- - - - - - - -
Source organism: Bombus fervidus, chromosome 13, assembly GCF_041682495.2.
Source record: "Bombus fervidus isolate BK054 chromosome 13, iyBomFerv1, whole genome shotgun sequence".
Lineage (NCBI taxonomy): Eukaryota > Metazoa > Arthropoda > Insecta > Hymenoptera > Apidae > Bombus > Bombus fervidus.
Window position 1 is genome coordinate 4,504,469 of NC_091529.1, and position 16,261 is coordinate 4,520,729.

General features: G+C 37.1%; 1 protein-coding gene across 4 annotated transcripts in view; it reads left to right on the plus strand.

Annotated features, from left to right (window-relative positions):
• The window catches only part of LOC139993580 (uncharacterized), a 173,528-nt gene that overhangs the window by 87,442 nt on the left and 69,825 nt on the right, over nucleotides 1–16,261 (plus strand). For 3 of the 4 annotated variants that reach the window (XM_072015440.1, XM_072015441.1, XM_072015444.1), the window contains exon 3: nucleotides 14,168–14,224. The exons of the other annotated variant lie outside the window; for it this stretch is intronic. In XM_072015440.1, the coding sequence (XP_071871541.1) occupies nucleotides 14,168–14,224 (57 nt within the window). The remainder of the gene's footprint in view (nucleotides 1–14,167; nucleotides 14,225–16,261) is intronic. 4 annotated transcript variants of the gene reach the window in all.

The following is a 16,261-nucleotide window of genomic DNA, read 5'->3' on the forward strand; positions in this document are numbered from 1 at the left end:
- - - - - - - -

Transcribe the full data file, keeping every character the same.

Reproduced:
Source organism: Bombus fervidus, chromosome 13, assembly GCF_041682495.2.
Source record: "Bombus fervidus isolate BK054 chromosome 13, iyBomFerv1, whole genome shotgun sequence".
Lineage (NCBI taxonomy): Eukaryota > Metazoa > Arthropoda > Insecta > Hymenoptera > Apidae > Bombus > Bombus fervidus.
Window position 1 is genome coordinate 4,504,469 of NC_091529.1, and position 16,261 is coordinate 4,520,729.

General features: G+C 37.1%; 1 protein-coding gene across 4 annotated transcripts in view; it reads left to right on the plus strand.

Annotated features, from left to right (window-relative positions):
• The window catches only part of LOC139993580 (uncharacterized), a 173,528-nt gene that overhangs the window by 87,442 nt on the left and 69,825 nt on the right, over nucleotides 1–16,261 (plus strand). For 3 of the 4 annotated variants that reach the window (XM_072015440.1, XM_072015441.1, XM_072015444.1), the window contains exon 3: nucleotides 14,168–14,224. The exons of the other annotated variant lie outside the window; for it this stretch is intronic. In XM_072015440.1, the coding sequence (XP_071871541.1) occupies nucleotides 14,168–14,224 (57 nt within the window). The remainder of the gene's footprint in view (nucleotides 1–14,167; nucleotides 14,225–16,261) is intronic. 4 annotated transcript variants of the gene reach the window in all.

The following is a 16,261-nucleotide window of genomic DNA, read 5'->3' on the forward strand; positions in this document are numbered from 1 at the left end: